Easton, his mom and his two younger brothers were facing an uphill battle. The family had recently left Easton’s dad due to his ongoing physical and emotional abuse which meant they had to flee their home. While they had found safety at a local shelter for survivors of domestic violence, their unhealed trauma and unmet mental health needs impacted their interactions --making communicating and healing together difficult. As an added stress, the Department of Social Services (DSS) had gotten involved in their situation due to ongoing safety issues between them. Easton and his brothers’ conflicts often escalated into violence, causing further trauma and harm. And the after-affects of domestic violence crippled Easton’s mom’s ability to intervene to keep them safe. This, as well as Easton’s mom increasing substance use, put their ability to stay together as a family at risk.
October is “Domestic Violence Awareness Month”; but I really take issue with the whole premise of this focus. Being “aware” of Domestic Violence produces nothing! We are in the middle of a pandemic. Being aware of Covid-19 won’t protect you unless you do something about it. We hear it said multiple times every day–wash your hands regularly, wear a mask, social distance, avoid crowds, etc. Why? To prevent the spread of the virus! PREVENTION--not Awareness--is our goal!
October is National Domestic Violence Awareness Month, and on our blog we’ve shared different perspectives on this tremendously impacting issue, detailing how detrimental it is to our families, communities and culture as a whole. Every instance of domestic violence has multiple victims; multiple lives irrevocably changed. Below is such a life. Tanya Winje, an FCNI Program Supervisor, bravely shares her personal story of fear, hopelessness, survival and healing.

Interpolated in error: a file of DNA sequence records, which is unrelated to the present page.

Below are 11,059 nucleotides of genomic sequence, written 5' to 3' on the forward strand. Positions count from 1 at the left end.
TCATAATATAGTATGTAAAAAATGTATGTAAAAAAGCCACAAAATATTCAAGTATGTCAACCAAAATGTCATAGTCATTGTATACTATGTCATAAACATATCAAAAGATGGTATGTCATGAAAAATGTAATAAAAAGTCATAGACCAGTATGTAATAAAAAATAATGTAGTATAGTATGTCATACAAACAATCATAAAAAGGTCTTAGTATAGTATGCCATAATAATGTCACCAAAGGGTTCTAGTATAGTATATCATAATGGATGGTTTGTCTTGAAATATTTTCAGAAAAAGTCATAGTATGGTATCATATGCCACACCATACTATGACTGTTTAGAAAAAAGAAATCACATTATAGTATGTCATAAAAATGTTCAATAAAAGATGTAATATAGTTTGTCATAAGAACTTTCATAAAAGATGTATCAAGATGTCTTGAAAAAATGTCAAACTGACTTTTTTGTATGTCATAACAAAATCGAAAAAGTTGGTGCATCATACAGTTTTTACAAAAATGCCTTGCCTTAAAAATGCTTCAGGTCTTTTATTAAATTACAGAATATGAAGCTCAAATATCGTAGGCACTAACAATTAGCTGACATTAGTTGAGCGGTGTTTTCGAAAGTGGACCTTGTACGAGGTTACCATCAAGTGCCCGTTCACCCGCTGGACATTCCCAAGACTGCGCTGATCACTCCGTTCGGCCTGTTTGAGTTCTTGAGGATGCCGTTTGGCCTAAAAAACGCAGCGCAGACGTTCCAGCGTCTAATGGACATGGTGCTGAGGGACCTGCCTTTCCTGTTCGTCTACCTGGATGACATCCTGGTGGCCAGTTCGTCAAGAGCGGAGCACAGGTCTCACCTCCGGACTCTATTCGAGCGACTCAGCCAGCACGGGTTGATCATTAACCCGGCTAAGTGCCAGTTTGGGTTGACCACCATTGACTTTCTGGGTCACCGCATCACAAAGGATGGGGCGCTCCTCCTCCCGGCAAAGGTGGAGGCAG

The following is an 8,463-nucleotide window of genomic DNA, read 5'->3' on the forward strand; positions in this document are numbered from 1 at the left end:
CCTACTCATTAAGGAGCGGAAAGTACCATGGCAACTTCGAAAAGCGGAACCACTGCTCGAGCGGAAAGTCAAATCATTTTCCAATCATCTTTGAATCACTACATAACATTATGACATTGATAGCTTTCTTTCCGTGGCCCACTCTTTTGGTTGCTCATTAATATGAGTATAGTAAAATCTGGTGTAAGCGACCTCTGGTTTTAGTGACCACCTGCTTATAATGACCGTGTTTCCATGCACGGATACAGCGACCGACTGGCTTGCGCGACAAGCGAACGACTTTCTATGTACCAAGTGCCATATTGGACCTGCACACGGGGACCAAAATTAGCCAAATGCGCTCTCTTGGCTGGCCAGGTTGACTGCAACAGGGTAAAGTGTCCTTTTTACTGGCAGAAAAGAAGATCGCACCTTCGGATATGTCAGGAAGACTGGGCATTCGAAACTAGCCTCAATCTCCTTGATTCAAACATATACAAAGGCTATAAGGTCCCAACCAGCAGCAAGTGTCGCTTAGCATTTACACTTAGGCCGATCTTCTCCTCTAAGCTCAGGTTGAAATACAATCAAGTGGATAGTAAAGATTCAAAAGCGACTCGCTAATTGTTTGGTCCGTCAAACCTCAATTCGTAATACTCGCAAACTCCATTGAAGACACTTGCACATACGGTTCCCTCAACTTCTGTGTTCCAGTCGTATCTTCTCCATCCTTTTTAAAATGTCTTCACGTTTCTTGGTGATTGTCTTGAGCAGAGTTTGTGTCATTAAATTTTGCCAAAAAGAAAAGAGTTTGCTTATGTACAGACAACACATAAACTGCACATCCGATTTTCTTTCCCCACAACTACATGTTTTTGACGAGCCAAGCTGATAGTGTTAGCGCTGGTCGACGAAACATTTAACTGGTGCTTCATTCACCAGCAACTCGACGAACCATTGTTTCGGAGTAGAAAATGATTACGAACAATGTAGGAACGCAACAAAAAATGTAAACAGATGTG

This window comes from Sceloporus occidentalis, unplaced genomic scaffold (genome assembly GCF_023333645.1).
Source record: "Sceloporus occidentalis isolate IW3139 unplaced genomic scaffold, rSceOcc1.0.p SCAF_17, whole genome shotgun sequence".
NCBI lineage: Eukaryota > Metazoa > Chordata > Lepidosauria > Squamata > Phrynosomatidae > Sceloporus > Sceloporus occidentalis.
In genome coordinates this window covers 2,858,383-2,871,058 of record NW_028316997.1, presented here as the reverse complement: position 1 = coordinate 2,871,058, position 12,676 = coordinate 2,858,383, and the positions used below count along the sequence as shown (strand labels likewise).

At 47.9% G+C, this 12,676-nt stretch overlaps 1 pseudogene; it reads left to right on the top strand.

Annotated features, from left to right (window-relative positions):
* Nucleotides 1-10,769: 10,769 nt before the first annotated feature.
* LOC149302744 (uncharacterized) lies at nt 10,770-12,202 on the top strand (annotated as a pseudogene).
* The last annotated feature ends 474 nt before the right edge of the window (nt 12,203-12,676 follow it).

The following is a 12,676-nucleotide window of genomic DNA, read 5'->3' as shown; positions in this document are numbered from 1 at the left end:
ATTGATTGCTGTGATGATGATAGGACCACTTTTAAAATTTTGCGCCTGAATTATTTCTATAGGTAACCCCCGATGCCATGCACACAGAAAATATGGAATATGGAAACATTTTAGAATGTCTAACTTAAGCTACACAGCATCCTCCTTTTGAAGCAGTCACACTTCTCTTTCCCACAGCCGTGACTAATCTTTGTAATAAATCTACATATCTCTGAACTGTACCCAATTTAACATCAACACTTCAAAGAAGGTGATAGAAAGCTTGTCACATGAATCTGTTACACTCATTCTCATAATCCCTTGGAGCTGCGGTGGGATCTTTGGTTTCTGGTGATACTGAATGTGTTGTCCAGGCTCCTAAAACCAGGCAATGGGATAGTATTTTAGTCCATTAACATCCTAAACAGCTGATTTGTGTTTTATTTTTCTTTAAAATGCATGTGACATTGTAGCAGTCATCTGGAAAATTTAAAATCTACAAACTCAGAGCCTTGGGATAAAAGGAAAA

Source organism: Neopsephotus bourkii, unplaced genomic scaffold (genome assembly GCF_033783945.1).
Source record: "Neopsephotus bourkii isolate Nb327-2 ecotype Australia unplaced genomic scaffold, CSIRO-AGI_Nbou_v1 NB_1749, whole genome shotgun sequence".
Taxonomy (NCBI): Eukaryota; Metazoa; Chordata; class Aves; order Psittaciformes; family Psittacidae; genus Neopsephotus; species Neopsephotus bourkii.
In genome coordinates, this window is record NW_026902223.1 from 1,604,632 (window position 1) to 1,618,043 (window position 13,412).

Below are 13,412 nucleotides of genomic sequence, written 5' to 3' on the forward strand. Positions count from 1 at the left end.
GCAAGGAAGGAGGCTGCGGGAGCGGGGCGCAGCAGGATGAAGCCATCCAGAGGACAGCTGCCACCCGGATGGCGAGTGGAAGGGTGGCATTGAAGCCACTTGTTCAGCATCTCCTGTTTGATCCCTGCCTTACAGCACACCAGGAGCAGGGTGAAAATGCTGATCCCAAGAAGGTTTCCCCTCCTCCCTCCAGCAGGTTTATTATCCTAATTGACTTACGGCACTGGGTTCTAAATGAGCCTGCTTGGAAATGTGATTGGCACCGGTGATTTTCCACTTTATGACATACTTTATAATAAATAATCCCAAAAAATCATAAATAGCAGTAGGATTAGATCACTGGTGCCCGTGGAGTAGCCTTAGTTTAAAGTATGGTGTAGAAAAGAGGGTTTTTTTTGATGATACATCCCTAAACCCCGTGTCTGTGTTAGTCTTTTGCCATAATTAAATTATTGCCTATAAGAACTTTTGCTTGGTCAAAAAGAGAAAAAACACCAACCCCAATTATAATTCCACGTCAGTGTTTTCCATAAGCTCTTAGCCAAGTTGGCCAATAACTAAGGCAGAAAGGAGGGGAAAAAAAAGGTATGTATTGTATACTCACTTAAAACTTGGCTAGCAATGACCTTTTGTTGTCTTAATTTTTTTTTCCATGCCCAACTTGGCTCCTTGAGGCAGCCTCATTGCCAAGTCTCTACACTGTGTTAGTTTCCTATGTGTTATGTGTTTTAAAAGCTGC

“Family” is supposed to be a sanctuary; a place of safety, nurturing, healing, growing, sharing, loving, laughter and joy! But for too many, “Family” is none of these things. Instead, “Family” is a battleground, a bastion of physical and mental abuse; a place to avoid and run from, not a place to run towards. Domestic Violence is a blight on society; it is a strong indictment against our culture and our pervasive tolerance and acceptance of violence as a way of life. Domestic violence is merely a reflection of a much deeper, embedded pandemic sickness within our society.
Like with other forms of violence in our culture, our sensitivity to domestic violence has been substantially dulled, and we are no longer repulsed or grieved by it. So, let me provide a blunt reminder about the magnitude of Domestic Violence. (From www.ncadv.org)
There has been much written and spoken about domestic violence and child abuse recently due to recent incidents involving NFL players. It’s unfortunate that it takes a sensationalized incident to bring into view a chronic societal problem; but, that’s not surprising being that it hits very close to home for a lot of people. You know, out of sight, out of mind. Incidentally, October is National Domestic Violence Awareness Month!